So here we are at the college of St. John and the Holy Ghost, affectionately known by its denizens as Spook, in a city which I don't recall being named but which we are presumably meant to infer is a thinly-fictionalised version of Toronto, that being where a great many of Davies' novels are set.
As all academic institutions do, Spook carries a varied cast of eccentric academic types: professor Clement Hollier, priest Simon Darcourt, exotic half-Gypsy temptress Maria Magdalena Theotoky, Hollier's graduate student and erstwhile lover, and John Parlabane, defrocked monk and ex-student at Spook, recently returned to the college in an impoverished state to presume on the generosity of his old friends Darcourt and Hollier.
Hollier, Darcourt and their devious colleague Urquhart McVarish are thrown together by the recent death of Francis Cornish, art collector and benefactor of the college - Cornish has named the three men, along with his nephew Arthur, as co-executors of his will. The elder Cornish's somewhat haphazard methods of cataloguing his art collection make the task of disposing of the collection somewhat time-consuming. The collection also includes a manuscript which may or may not be some unpublished writings by Rabelais, one of Hollier's key areas of study.
Many plot strands branch off here: Maria's Gypsy mother, her Tarot readings and her devious schemes to rekindle Maria's romance with Clement Hollier; Hollier's attempts to retrieve the Rabelais manuscript from Urquhart McVarish, who he suspects has stolen it, by getting Maria's mother to put a Gypsy curse on him; Ozias Froats and his research into human excrement; John Parlabane's attempts to get his dreadful autobiographical novel published.
Things reach an unexpected conclusion when the deaths of Parlabane and McVarish are discovered in quick succession, followed by the delivery of a letter to Maria and Hollier which turns out to be an extended confession-cum-suicide note from Parlabane in which he describes the lurid arrangement he and McVarish had agreed upon to satisfy McVarish's unusual sexual tastes, and the circumstances in which he subsequently murdered McVarish during the course of an elaborate sex game.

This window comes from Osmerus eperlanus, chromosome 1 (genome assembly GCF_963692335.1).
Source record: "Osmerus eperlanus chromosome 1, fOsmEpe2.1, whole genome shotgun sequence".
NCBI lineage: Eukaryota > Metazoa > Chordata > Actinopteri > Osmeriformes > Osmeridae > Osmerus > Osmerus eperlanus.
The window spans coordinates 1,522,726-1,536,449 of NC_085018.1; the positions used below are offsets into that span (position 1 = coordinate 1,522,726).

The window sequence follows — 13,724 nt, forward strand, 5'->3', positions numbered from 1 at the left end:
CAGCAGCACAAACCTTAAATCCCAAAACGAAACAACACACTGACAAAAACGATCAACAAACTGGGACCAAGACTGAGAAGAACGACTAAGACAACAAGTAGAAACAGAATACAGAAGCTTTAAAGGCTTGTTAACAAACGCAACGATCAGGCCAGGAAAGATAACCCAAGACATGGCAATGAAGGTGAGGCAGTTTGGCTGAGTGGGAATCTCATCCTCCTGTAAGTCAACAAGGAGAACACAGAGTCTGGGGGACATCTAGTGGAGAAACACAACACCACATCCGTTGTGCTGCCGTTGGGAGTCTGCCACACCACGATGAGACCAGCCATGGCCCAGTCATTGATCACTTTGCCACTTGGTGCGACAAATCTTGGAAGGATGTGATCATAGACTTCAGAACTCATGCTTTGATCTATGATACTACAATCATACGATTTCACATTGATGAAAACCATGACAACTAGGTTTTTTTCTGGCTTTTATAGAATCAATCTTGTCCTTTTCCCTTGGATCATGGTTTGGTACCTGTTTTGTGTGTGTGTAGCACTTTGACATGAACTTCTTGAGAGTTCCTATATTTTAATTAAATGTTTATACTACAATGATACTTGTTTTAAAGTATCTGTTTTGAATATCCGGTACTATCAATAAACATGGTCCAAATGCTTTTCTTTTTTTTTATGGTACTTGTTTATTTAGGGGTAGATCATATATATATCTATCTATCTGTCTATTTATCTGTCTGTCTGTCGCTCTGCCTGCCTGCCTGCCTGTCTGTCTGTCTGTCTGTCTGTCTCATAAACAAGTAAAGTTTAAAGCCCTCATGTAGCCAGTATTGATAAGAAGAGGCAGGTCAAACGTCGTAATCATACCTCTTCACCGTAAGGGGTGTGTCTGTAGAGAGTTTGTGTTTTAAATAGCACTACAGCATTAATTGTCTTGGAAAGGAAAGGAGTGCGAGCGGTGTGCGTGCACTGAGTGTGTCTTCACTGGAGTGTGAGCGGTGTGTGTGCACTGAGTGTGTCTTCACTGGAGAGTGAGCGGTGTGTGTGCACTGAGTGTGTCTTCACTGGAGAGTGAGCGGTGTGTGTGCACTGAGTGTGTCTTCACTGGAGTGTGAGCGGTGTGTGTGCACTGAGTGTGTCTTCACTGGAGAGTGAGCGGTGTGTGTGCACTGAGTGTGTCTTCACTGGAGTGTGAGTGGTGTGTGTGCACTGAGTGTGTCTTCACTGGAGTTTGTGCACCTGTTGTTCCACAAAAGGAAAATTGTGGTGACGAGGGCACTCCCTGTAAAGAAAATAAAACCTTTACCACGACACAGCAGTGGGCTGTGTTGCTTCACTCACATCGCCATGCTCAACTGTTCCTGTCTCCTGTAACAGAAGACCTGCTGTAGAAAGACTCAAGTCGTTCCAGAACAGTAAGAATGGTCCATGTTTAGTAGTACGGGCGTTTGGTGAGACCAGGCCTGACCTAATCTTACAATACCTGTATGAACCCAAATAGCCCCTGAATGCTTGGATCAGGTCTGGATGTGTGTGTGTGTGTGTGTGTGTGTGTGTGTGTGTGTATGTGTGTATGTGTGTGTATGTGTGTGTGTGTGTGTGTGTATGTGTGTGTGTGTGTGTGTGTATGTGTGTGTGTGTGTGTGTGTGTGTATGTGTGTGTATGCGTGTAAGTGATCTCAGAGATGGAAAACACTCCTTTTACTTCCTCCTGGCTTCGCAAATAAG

The novel ends with Arthur Cornish proposing marriage to Maria, and being accepted, and various publishing houses expressing a belated interest in Parlabane's novel in the wake of his posthumous notoriety.
Very much like the previous Robertson Davies novel in this series, The Cunning Man, this one features a lot of hugely entertaining philosphical discussion and digression on a whole host of interesting topics, but not a great deal actually happening until, to quote myself from the previous review: "a few deaths at the end just to tie up a few loose plot strands". It's not a book that appears to have been written out of a burning desire to make a particular point, unlike, say, Surfacing or The Dark Room. But that's fine, different books do different things in different ways. The character of Maria Magdalena Theotoky, in particular, is one you want to spend more time with, and as it happens The Rebel Angels is the first book in a trilogy, so the keen reader has the opportunity to do just that. Davies was a bit of a one for trilogies; all of his novels were grouped into threes except the last two (The Cunning Man was his last published novel) whose planned capping-off into a trilogy was thwarted by Davies' death in 1995.
Davies also sported, during his lifetime, one of modern literature's more spectacular beards.